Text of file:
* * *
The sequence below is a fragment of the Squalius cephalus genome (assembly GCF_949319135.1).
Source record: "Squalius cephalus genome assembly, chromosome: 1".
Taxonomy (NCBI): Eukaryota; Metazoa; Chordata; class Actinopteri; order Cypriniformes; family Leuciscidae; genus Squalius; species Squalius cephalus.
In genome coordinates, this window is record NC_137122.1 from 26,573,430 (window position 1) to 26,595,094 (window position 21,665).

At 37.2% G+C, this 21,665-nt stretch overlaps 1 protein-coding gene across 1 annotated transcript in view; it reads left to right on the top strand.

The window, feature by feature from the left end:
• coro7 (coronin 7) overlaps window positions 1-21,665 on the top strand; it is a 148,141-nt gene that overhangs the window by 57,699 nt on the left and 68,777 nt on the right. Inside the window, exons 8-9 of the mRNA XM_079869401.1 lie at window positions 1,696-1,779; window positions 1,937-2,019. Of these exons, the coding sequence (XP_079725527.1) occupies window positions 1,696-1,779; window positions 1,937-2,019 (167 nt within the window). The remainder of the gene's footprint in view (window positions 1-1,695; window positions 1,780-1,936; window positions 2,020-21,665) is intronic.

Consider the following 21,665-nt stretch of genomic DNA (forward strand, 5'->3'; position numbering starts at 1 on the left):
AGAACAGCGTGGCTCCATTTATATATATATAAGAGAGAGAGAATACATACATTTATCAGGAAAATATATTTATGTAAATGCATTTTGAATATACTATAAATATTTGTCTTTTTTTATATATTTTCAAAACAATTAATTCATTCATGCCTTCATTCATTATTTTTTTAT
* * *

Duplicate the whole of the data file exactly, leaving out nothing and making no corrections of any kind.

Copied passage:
The sequence below is a fragment of the Squalius cephalus genome (assembly GCF_949319135.1).
Source record: "Squalius cephalus genome assembly, chromosome: 1".
Taxonomy (NCBI): Eukaryota; Metazoa; Chordata; class Actinopteri; order Cypriniformes; family Leuciscidae; genus Squalius; species Squalius cephalus.
In genome coordinates, this window is record NC_137122.1 from 26,573,430 (window position 1) to 26,595,094 (window position 21,665).

At 37.2% G+C, this 21,665-nt stretch overlaps 1 protein-coding gene across 1 annotated transcript in view; it reads left to right on the top strand.

The window, feature by feature from the left end:
• coro7 (coronin 7) overlaps window positions 1-21,665 on the top strand; it is a 148,141-nt gene that overhangs the window by 57,699 nt on the left and 68,777 nt on the right. Inside the window, exons 8-9 of the mRNA XM_079869401.1 lie at window positions 1,696-1,779; window positions 1,937-2,019. Of these exons, the coding sequence (XP_079725527.1) occupies window positions 1,696-1,779; window positions 1,937-2,019 (167 nt within the window). The remainder of the gene's footprint in view (window positions 1-1,695; window positions 1,780-1,936; window positions 2,020-21,665) is intronic.

Consider the following 21,665-nt stretch of genomic DNA (forward strand, 5'->3'; position numbering starts at 1 on the left):
AGAACAGCGTGGCTCCATTTATATATATATAAGAGAGAGAGAATACATACATTTATCAGGAAAATATATTTATGTAAATGCATTTTGAATATACTATAAATATTTGTCTTTTTTTATATATTTTCAAAACAATTAATTCATTCATGCCTTCATTCATTATTTTTTTAT